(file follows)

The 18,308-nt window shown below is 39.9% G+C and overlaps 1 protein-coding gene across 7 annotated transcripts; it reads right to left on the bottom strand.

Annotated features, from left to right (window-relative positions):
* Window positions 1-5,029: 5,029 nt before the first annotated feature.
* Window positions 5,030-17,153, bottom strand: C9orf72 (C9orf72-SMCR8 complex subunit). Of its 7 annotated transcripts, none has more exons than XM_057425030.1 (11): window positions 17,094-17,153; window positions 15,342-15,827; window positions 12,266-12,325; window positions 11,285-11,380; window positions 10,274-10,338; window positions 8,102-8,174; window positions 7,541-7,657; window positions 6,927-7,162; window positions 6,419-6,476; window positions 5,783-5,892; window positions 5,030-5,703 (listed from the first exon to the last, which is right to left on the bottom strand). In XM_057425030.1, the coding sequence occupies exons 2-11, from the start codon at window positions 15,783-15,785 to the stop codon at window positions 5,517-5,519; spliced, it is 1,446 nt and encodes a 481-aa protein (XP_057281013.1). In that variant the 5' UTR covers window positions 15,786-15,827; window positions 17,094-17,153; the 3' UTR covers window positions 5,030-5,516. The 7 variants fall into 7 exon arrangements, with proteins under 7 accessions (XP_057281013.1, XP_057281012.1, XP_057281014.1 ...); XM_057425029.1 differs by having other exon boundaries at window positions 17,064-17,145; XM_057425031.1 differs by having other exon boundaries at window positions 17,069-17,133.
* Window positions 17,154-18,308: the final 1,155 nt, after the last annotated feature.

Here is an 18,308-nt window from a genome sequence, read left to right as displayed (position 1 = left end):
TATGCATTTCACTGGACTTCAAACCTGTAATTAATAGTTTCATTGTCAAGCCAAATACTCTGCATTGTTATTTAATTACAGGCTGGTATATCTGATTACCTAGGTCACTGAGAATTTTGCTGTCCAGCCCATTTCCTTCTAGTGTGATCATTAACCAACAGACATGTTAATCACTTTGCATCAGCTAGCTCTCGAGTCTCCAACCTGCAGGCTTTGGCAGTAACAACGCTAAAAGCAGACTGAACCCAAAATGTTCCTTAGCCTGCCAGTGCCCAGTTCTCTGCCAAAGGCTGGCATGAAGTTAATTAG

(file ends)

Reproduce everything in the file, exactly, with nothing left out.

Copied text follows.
The 18,308-nt window shown below is 39.9% G+C and overlaps 1 protein-coding gene across 7 annotated transcripts; it reads right to left on the bottom strand.

Annotated features, from left to right (window-relative positions):
* Window positions 1-5,029: 5,029 nt before the first annotated feature.
* Window positions 5,030-17,153, bottom strand: C9orf72 (C9orf72-SMCR8 complex subunit). Of its 7 annotated transcripts, none has more exons than XM_057425030.1 (11): window positions 17,094-17,153; window positions 15,342-15,827; window positions 12,266-12,325; window positions 11,285-11,380; window positions 10,274-10,338; window positions 8,102-8,174; window positions 7,541-7,657; window positions 6,927-7,162; window positions 6,419-6,476; window positions 5,783-5,892; window positions 5,030-5,703 (listed from the first exon to the last, which is right to left on the bottom strand). In XM_057425030.1, the coding sequence occupies exons 2-11, from the start codon at window positions 15,783-15,785 to the stop codon at window positions 5,517-5,519; spliced, it is 1,446 nt and encodes a 481-aa protein (XP_057281013.1). In that variant the 5' UTR covers window positions 15,786-15,827; window positions 17,094-17,153; the 3' UTR covers window positions 5,030-5,516. The 7 variants fall into 7 exon arrangements, with proteins under 7 accessions (XP_057281013.1, XP_057281012.1, XP_057281014.1 ...); XM_057425029.1 differs by having other exon boundaries at window positions 17,064-17,145; XM_057425031.1 differs by having other exon boundaries at window positions 17,069-17,133.
* Window positions 17,154-18,308: the final 1,155 nt, after the last annotated feature.

Here is an 18,308-nt window from a genome sequence, read left to right as displayed (position 1 = left end):
TATGCATTTCACTGGACTTCAAACCTGTAATTAATAGTTTCATTGTCAAGCCAAATACTCTGCATTGTTATTTAATTACAGGCTGGTATATCTGATTACCTAGGTCACTGAGAATTTTGCTGTCCAGCCCATTTCCTTCTAGTGTGATCATTAACCAACAGACATGTTAATCACTTTGCATCAGCTAGCTCTCGAGTCTCCAACCTGCAGGCTTTGGCAGTAACAACGCTAAAAGCAGACTGAACCCAAAATGTTCCTTAGCCTGCCAGTGCCCAGTTCTCTGCCAAAGGCTGGCATGAAGTTAATTAG